Character Development: 3.5 Stars
I think the author would have been better served to have the twenty cross fewer hands and instead have given more in depth views of the lives it touched. We are given very brief glimpses into people's lives, so brief that good character development is almost not possible.
I will add that the author did develop as much as he could within the boudaries of his format.
Writing Style: 5 stars
Each segment was told with flair. The author did extremely well telling each part through the voices of different characters. His storytelling method is wonderfully condensed while still being informative.
Editing/Formatting: 5 Stars
There were no editing or Kindle formatting problems.
Overall: A terrific book that I enjoyed immensely. I have already purchased another book by this author that I am looking forward to.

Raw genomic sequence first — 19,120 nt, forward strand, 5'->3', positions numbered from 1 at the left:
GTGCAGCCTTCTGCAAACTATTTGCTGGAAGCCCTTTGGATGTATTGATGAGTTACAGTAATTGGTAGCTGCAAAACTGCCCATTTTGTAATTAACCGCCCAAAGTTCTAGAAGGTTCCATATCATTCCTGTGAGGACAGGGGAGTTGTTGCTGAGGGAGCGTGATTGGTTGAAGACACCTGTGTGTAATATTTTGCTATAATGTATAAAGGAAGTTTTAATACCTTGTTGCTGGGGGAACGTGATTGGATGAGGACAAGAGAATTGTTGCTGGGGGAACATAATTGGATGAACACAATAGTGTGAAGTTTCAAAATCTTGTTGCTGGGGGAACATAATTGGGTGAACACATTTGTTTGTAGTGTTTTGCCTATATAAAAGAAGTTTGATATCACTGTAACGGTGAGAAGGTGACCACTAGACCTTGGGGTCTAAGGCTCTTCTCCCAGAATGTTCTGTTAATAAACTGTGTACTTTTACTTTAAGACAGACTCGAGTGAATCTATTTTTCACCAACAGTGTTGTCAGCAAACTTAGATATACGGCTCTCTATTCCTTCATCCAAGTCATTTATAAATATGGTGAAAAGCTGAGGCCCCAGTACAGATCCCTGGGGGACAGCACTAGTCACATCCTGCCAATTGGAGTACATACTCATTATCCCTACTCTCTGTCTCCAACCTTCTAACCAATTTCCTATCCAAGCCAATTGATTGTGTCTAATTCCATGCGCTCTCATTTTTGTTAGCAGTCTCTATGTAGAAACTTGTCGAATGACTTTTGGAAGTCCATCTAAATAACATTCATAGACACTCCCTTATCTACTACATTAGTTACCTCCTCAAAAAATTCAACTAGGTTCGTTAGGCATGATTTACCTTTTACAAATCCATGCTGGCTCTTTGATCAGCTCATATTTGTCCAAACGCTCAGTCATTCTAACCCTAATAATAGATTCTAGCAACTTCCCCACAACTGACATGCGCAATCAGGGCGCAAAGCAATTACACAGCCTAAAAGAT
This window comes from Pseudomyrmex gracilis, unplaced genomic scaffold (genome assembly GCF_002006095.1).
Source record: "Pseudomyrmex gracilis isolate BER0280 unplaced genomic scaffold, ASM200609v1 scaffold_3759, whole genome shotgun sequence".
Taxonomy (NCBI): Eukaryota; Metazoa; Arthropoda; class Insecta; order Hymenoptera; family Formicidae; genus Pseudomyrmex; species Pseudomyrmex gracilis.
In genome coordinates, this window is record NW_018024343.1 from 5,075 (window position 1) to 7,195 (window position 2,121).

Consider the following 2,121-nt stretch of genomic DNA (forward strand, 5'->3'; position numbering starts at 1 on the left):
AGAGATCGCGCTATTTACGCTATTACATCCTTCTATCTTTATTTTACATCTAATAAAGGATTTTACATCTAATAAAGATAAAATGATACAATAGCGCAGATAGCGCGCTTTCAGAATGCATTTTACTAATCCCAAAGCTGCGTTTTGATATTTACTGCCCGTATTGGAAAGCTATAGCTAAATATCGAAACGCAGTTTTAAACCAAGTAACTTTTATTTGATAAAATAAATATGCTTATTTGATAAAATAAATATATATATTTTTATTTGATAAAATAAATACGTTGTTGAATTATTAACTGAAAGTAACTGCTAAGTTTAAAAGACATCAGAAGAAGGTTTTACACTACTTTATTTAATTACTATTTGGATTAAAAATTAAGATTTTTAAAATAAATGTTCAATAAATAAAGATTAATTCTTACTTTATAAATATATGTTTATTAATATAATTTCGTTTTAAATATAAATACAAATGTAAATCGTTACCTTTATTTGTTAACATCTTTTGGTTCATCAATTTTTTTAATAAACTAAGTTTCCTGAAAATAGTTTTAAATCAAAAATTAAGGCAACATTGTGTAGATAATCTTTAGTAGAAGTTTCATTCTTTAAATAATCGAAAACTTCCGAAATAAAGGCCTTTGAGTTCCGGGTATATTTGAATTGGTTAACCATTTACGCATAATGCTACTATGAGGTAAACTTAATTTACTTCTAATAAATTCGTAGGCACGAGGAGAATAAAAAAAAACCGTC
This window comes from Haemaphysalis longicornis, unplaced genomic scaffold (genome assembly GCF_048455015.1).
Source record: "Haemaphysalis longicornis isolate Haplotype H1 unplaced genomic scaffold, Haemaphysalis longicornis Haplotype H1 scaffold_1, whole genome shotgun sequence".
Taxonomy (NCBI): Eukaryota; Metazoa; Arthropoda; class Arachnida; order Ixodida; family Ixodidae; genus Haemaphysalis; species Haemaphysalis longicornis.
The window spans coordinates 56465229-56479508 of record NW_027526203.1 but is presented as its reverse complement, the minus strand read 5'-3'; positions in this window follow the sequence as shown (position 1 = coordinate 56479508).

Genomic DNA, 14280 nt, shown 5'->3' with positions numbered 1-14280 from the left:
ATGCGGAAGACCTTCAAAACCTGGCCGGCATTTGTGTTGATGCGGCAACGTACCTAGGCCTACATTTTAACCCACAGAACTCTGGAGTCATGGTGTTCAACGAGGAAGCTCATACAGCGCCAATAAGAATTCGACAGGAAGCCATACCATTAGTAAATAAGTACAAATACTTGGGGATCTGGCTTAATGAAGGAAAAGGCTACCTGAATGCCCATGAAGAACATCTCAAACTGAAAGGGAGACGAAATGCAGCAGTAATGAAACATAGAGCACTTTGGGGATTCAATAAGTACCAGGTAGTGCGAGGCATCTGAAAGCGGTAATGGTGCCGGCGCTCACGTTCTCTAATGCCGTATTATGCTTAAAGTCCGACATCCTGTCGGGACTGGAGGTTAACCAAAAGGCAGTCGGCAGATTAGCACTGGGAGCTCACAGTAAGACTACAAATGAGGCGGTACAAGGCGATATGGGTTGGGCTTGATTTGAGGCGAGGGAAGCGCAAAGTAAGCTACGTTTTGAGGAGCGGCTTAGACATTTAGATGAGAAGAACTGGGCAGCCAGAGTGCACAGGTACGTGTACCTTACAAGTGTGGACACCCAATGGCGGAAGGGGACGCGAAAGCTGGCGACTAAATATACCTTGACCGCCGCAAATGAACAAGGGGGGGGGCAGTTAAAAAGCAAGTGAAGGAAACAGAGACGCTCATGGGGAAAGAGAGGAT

Rating: PG for some adult situations
I thoroughly enjoyed this book, and it has led me to want to read more by this author. The formatting and quality of writing was very good. It was a quick, uncomplicated read and held my interest throughout. I recommend it, and you can't go wrong with the inexpensive price.
Let's say a man who has the $20 bill walks into a bar & orders a drink. He sees the waitress & thinks she is perhaps not Hollywood georgous but certainly next door georgous. She reminds him in some small way of his ex fiance' Cindy. He starts thinking about the past & how 6 days before their wedding she was killed in a car accident. He then starts thinking about how many times he has been to that bridge. The bridge that invites him every so often to end his suffering once & for all. "Tonight is the night" he says to no one in particular. He realizes he could never love again even if she was as beautiful as the waitress. He pays for his drink & gives the waitress his last $20 as a tip. No need in the money sitting at the bottom of a wattery grave. Of course he suddenly realizes what if he once again cannot summon the courage to jump. Then he will not even have bus fare to get home. No! He must do it. He exits the bar almost running toward the bridge before he changes his mind.